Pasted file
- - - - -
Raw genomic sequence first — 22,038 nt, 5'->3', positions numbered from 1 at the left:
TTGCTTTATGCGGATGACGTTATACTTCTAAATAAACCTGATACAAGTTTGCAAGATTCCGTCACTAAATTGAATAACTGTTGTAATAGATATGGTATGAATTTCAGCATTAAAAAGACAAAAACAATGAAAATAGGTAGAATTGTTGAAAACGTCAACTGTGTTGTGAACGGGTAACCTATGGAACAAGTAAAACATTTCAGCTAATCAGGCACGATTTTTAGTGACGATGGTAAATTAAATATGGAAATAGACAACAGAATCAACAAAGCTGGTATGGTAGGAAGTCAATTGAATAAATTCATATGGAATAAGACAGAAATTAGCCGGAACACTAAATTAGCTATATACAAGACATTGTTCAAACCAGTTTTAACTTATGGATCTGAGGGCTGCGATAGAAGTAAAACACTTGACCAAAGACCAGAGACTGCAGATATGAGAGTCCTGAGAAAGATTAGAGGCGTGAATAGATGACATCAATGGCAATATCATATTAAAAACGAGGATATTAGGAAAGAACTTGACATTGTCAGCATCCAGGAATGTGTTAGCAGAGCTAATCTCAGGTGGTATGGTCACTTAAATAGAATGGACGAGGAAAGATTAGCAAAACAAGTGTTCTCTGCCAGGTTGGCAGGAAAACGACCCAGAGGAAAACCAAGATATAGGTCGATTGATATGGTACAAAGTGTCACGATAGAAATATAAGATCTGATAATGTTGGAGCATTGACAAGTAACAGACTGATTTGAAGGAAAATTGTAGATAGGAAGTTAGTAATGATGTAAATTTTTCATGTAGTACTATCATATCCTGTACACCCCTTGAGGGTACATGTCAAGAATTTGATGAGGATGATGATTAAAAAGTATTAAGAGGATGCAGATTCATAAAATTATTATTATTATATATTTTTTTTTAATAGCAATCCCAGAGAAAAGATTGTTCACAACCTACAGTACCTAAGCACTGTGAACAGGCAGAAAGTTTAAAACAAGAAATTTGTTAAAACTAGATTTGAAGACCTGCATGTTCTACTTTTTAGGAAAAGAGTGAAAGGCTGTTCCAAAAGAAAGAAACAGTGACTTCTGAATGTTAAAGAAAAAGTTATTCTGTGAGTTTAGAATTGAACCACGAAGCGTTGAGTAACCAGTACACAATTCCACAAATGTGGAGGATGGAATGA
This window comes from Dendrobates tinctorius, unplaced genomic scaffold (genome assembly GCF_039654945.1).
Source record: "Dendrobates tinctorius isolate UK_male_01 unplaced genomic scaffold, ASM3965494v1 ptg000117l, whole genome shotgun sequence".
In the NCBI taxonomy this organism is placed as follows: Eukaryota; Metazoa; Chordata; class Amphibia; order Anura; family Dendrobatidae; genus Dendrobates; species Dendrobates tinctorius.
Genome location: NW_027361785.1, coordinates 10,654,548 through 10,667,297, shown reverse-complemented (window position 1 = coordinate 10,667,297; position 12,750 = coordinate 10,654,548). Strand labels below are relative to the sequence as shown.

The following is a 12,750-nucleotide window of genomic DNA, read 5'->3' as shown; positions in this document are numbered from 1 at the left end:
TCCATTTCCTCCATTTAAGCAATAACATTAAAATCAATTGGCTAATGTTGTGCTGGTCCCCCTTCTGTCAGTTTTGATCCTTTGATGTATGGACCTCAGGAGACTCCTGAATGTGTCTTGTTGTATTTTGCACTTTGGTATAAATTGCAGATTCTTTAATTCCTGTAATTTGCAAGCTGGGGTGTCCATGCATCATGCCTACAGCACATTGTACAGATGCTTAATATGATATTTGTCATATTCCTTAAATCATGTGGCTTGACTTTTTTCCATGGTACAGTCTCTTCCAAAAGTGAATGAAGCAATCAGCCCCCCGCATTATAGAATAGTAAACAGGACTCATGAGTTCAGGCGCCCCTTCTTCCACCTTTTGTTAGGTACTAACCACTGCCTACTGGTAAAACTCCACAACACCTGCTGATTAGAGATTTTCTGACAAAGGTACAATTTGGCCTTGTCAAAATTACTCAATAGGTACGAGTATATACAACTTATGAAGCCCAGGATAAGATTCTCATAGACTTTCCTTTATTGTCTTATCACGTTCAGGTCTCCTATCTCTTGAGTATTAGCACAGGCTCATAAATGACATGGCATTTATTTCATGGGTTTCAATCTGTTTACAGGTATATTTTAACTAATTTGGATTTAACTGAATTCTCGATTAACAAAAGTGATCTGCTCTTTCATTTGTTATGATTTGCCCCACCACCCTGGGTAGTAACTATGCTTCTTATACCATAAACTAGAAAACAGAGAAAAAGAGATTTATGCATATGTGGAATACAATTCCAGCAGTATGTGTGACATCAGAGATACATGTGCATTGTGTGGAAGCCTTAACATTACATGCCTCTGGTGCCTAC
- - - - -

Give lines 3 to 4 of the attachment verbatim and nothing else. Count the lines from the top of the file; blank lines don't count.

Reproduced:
This window comes from Dendrobates tinctorius, unplaced genomic scaffold (genome assembly GCF_039654945.1).
Source record: "Dendrobates tinctorius isolate UK_male_01 unplaced genomic scaffold, ASM3965494v1 ptg000117l, whole genome shotgun sequence".